A freak accident provides a detective the chance to redeem his good name.
The speeding car of a thrill-seeking couple jumps a median in late-night Minneapolis and kills a man in another lane. His license identifies him as James Putnam. But Detective Alexander Rupert, who’s lately been transferred to the Forgery and Frauds Unit from the scandal-ridden Joint Drug Enforcement Task Force, finds out from an ambulance chaser that the dead man is actually someone else. Alexander eagerly takes on the case of identity theft as a chance to salvage a career that’s under federal investigation. When the dead man’s sexy live-in girlfriend, Ianna Markova, lets Alexander see his hard drive, the detective finds records of a tidy fortune and 10 annual deposits of $10,000 each. Alexander's big brother, Max, a homicide detective to whom he's close, pulls strings to get him sent to New York to track down Putnam’s real identity. With the help of a feisty detective who might be a good match for the widowed Max, Alexander discovers that in 2001, the imposter, Jericho Pope, was supposedly killed in a boating accident. Instead, he swam to shore, went into hiding, took his roommate Putnam's identity, and started blackmailing the men who tried to kill him. He put certain incriminating videos on a flash drive Alexander wants so he can break the case and offset his former partner’s testimony against him, his looming grand jury appearance, his wife’s coolness, and even Max’s growing doubts. Meantime, a hired gun without a human heart wants the drive too and is targeting everyone who gets in his way. As the bodies pile up, Alexander makes a desperate move that may be his only way out.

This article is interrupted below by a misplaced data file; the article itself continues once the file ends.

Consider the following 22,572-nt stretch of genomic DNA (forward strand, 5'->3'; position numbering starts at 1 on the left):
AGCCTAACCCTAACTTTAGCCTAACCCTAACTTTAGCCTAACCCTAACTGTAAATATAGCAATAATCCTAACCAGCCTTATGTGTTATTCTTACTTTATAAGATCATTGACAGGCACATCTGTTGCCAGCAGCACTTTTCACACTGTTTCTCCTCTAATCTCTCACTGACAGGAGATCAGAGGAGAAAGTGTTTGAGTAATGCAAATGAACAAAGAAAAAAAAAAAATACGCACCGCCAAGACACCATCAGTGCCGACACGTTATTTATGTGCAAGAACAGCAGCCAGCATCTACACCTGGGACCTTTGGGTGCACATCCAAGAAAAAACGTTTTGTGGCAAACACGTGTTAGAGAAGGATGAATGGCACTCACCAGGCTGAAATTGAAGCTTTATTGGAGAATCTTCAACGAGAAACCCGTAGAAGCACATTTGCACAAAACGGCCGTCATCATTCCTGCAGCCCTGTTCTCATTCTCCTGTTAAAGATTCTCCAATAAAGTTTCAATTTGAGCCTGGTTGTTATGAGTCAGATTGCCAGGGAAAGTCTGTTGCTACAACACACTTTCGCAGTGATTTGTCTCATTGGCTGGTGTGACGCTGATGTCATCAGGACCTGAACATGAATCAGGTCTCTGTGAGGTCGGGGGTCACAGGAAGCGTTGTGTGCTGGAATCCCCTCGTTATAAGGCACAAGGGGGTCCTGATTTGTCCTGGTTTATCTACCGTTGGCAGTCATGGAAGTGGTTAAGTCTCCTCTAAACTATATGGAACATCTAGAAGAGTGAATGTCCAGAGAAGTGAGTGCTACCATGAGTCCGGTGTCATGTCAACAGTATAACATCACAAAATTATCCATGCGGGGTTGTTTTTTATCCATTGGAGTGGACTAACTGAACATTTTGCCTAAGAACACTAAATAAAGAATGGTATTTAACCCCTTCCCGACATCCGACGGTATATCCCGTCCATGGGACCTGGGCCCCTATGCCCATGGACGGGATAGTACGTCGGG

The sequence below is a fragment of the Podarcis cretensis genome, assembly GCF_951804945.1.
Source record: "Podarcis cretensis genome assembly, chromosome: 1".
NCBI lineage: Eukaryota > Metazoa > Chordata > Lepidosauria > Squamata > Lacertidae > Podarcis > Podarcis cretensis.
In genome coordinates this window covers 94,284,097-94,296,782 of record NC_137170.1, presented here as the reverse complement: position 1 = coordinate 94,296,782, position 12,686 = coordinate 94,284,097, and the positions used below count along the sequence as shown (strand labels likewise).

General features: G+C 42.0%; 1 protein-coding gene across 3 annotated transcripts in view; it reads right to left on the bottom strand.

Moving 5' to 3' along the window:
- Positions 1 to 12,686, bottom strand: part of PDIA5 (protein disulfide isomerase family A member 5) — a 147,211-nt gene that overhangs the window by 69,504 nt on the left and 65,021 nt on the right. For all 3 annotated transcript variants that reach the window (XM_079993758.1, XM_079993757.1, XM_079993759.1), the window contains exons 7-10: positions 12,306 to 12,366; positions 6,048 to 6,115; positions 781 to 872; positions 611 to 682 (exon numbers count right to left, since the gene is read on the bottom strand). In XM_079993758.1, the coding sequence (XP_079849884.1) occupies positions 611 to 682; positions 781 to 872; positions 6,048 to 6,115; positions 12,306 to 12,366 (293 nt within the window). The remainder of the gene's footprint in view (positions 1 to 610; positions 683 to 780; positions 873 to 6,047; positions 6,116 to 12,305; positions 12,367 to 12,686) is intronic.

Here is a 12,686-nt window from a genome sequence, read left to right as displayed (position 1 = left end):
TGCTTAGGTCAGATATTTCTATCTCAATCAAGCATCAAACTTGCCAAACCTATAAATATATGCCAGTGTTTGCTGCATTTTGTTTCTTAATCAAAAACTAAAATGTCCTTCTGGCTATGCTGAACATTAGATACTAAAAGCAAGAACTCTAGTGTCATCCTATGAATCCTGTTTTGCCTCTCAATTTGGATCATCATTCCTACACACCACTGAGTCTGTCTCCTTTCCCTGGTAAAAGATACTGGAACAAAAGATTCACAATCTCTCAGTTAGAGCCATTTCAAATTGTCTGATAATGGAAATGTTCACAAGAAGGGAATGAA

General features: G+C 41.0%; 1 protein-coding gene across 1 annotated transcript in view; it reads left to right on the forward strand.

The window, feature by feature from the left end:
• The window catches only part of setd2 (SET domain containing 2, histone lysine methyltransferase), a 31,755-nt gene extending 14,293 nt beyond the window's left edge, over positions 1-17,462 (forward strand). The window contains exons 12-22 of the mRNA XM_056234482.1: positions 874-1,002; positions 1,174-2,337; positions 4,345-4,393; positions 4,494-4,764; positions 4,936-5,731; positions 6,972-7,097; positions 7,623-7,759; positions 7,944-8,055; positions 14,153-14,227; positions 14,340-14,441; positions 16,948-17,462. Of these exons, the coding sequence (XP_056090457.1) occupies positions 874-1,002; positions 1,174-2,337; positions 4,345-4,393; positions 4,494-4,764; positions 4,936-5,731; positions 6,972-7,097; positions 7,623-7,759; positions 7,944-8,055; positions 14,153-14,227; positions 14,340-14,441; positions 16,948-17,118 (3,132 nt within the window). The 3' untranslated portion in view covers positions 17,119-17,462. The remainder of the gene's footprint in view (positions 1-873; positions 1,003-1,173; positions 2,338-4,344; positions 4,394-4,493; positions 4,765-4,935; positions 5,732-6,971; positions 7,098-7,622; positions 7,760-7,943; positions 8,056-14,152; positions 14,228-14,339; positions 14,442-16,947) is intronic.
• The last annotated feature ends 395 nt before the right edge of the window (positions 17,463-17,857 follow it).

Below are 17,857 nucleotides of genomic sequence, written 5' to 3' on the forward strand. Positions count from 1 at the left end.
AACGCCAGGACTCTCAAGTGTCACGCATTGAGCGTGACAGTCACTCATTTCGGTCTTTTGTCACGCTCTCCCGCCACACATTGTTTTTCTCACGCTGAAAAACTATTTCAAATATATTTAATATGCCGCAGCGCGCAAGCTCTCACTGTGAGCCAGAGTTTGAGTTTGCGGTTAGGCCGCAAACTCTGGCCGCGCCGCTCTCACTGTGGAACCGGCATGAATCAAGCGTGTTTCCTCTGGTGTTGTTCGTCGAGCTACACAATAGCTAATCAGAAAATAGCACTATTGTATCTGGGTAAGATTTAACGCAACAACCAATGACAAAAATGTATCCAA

Eskens (The Life We Bury, 2014) has upped the pace and the stakes in his second novel but with less success. His instincts are best when he focuses on the floundering Alexander and the brother who acts as his conscience.